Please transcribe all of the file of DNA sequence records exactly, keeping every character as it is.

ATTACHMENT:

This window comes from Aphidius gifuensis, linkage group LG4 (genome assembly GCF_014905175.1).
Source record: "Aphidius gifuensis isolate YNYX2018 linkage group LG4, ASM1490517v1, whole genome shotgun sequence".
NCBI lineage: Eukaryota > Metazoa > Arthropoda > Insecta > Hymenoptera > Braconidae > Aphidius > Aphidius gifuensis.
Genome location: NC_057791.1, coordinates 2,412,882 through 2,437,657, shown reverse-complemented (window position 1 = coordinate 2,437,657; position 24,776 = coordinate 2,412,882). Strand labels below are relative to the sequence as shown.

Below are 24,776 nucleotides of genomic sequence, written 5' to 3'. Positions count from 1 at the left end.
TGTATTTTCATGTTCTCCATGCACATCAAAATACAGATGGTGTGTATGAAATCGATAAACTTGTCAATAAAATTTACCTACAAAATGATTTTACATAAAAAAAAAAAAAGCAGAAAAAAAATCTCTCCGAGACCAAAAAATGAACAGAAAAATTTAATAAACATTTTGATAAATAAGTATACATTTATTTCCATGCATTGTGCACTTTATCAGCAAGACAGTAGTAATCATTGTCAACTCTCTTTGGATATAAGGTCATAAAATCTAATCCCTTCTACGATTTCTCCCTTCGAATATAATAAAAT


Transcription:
This window comes from Aphidius gifuensis, linkage group LG4 (genome assembly GCF_014905175.1).
Source record: "Aphidius gifuensis isolate YNYX2018 linkage group LG4, ASM1490517v1, whole genome shotgun sequence".
NCBI lineage: Eukaryota > Metazoa > Arthropoda > Insecta > Hymenoptera > Braconidae > Aphidius > Aphidius gifuensis.
Genome location: NC_057791.1, coordinates 2,412,882 through 2,437,657, shown reverse-complemented (window position 1 = coordinate 2,437,657; position 24,776 = coordinate 2,412,882). Strand labels below are relative to the sequence as shown.

Below are 24,776 nucleotides of genomic sequence, written 5' to 3'. Positions count from 1 at the left end.
TGTATTTTCATGTTCTCCATGCACATCAAAATACAGATGGTGTGTATGAAATCGATAAACTTGTCAATAAAATTTACCTACAAAATGATTTTACATAAAAAAAAAAAAAGCAGAAAAAAAATCTCTCCGAGACCAAAAAATGAACAGAAAAATTTAATAAACATTTTGATAAATAAGTATACATTTATTTCCATGCATTGTGCACTTTATCAGCAAGACAGTAGTAATCATTGTCAACTCTCTTTGGATATAAGGTCATAAAATCTAATCCCTTCTACGATTTCTCCCTTCGAATATAATAAAAT